I noticed on the front of the newspaper today the following story:
Canada slow to act on cyber threat: expert
Electrical grid, banking system, national security at risk
By Vito Pilieci
March 24, 2010
Canada is woefully unprepared for a massive cyber-attack that is within reach of any run-of-the-mill hacker and could cripple the business of the nation, warns a leading security expert.
Edmonton's Dragos Ruiu, a computer security consultant and the main organizer of one of the world's leading cyber-security conferences in Vancouver, says it's time for the government to protect complex computer networks that can be hijacked with the simplest of tools and devastate government business communications.
"There has got be a lot more thought and a lot more talk and a lot more brains applied to the situation," said Ruiu. "The cyber-warfare world is the only place a 17-year-old kid can take on a nation state and win."
Ruiu, a key organizer of the CanSecWest Applied Security Conference, which opens to the world's hacking elite in Vancouver on Wednesday, said when it comes to computer security, even the popular pocket-sized smartphones that people are now carrying are open to attack.
Global governments are taking the threat of Internet-based cyber-attacks seriously. Governments in Russia, China and the United States have greatly altered their defence spending and organization in order to respond to growing cyber-threats from terrorist groups.
Most recently, the U.S. government announced the appointment of a cyber-security czar, Howard Schmidt, responsible for advising the president during an online crisis. The government has also released its $40-billion-US Comprehensive National Cybersecurity Initiative, a national plan outlining the powers the government has and how it will use those powers in the event of an emergency.
Canada has no formal plans about how to respond to a co-ordinated attack by hackers.
In last month's speech from the throne, the federal government announced that a National Cyber-Security Strategy would be forthcoming. The announcement marks the third time in less than a decade that the federal government has said it would be announcing such a strategy; however, so far none have appeared.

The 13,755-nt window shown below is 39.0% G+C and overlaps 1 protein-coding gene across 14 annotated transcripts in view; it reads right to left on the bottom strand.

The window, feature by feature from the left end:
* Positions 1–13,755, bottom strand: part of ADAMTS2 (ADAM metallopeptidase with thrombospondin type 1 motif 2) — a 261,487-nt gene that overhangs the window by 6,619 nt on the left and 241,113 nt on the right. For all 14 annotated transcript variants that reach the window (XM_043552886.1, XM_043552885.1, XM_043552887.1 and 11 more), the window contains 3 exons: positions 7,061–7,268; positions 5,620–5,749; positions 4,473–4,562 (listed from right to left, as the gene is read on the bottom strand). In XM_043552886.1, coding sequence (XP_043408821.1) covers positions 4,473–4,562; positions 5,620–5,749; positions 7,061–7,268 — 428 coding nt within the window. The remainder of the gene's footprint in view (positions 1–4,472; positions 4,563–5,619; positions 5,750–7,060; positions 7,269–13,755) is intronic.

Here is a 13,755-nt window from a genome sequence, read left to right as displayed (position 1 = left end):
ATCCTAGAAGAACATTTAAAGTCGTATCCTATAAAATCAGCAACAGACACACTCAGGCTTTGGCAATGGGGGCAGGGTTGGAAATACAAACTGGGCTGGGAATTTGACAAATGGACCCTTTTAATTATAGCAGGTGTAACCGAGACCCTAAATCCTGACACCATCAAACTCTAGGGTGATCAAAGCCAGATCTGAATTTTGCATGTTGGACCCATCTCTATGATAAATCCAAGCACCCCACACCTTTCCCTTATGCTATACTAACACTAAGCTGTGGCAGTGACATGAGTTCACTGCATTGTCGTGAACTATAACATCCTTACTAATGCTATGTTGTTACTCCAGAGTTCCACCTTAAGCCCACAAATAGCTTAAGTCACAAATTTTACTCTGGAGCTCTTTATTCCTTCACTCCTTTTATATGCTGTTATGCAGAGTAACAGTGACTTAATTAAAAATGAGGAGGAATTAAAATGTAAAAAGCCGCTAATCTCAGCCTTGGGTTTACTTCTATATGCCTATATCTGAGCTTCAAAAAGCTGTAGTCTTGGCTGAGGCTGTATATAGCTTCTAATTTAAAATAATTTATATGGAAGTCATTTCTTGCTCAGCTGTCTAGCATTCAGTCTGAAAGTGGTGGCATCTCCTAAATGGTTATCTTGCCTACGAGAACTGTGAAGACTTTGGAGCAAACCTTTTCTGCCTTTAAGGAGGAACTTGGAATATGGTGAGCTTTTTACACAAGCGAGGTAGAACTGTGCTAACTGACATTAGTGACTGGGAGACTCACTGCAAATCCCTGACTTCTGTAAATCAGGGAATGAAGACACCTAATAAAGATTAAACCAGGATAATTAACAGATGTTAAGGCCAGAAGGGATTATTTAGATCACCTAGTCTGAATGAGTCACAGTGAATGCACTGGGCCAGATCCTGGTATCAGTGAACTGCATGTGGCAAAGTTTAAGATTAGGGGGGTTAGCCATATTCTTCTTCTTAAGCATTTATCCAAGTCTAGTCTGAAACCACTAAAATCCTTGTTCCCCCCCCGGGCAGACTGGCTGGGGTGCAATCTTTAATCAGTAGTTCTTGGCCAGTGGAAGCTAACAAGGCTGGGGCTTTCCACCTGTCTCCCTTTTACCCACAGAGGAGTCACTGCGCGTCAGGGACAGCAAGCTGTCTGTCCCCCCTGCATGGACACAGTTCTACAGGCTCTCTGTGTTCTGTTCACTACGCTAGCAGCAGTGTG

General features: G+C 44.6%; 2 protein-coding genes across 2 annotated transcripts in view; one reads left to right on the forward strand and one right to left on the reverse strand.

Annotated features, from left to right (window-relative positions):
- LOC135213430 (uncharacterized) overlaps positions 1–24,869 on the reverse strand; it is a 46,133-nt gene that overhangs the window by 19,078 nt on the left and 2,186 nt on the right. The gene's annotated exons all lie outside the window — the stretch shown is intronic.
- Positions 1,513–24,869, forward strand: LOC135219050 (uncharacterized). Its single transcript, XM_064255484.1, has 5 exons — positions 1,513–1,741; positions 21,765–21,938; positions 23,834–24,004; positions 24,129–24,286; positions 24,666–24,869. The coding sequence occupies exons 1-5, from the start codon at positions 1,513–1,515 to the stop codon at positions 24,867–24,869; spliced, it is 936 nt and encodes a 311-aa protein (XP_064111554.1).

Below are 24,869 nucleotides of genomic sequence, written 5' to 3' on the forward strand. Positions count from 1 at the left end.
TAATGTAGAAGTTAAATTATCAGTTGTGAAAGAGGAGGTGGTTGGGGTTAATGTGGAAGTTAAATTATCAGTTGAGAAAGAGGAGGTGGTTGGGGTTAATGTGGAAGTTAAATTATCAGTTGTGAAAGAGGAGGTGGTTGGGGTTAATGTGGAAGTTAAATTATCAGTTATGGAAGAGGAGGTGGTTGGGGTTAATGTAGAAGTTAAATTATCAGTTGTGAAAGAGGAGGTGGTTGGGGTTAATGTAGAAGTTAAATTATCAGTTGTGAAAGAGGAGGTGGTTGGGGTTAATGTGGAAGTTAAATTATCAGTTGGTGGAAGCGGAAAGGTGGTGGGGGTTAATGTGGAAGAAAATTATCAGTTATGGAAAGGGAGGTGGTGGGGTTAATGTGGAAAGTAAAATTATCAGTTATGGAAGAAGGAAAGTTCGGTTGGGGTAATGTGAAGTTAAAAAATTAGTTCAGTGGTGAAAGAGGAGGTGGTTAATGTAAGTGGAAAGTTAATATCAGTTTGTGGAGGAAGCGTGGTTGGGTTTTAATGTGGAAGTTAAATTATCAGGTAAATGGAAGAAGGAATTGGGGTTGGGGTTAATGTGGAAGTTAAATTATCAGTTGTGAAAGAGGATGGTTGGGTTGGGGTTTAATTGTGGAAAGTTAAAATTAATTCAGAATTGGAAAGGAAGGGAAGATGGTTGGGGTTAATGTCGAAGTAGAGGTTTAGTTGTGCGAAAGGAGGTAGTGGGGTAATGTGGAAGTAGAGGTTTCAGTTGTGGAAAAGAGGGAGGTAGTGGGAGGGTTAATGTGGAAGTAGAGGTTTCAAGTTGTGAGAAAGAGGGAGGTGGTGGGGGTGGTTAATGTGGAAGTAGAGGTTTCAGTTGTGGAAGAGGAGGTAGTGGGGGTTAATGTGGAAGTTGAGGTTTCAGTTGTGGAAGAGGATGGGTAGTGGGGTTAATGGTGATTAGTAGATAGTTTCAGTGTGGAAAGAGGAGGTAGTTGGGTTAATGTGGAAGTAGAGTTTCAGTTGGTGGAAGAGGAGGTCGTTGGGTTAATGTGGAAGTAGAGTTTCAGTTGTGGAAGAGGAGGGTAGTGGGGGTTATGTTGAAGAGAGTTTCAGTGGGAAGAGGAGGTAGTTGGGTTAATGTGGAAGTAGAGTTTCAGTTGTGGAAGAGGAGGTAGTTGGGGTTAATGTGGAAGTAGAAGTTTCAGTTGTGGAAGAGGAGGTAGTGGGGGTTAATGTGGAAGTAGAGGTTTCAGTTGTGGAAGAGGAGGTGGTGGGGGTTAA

"It's confounding that the government hasn't taken this seriously, when over the last couple of years, various vulnerabilities have been shown," said Mark Holland, MP for Ajax-Pickering and Liberal party critic for public safety. "The government hasn't made cyber-security a priority. The fact is, our electric grid could be compromised, the fact our banking systems could be compromised, systems involved in national security could be compromised. If we don't take action it could have serious consequences."
A spokeswoman for Public Safety Minister Vic Toews responded to questions about the state of Canadian cyber-security through an e-mailed statement.
The government is aware of the problems that lax cyber-security measures can pose and acknowledged that Internet-based threats could involve foreign military and intelligence agencies, international cyber-criminals, and cyber-terrorists looking to further military, economic and political objectives.
"At a national level, the impact of cyber-incidents can include: the loss of state secrets; economic disruption and the possible disruption of critical services; and consumer scams and identity theft," said Christine Csversko, Toews's spokeswoman.
She added a national cyber-security strategy will promote public awareness of the problem and "best practices among citizens." It would also provide a high degree of protection of its own government systems.
Csversko would not provide any specifics about the contents of the cyber-security strategy or how it would be applied during an emergency. She said a number of Canadian departments including the Royal Canadian Mounted Police, the Communications Security Establishment and the Canadian Security Intelligence Service are responsible for responding to Canadian cyber-threats.
The reason it has taken so long to create a Canadian cyber-security plan is because the federal government doesn't own the Internet, said Rafal Rohozinski, chief executive of Ottawa's SecDev Group, and best known for the groundbreaking discovery in April of the GhostNet, an international cyber-espionage network. "So much of cyberspace is owned by private-sector actors. Trying to get all of the pieces together is challenging, no two ways about it," said Rohozinski.
Rohozinski believes it would be advantageous if countries worked together to define when and how Internet-based attacks can be used and what type of response is acceptable.
However, he believes it will take the digital equivalent of the A-bombs dropped on Hiroshima or Nagasaki to bring global powers to the table.
"I think that is going to be very hard to do until we see a very catastrophic event that creates the political will to start talking about arms control in cyberspace. Cyberspace is the great equalizer," he said.
"Governments that don't have the defence capabilities to take on other states, certainly can use cyberspace.
The absence of international law allows them to use private hackers or pirates in cyberspace, and actually plays in their favour."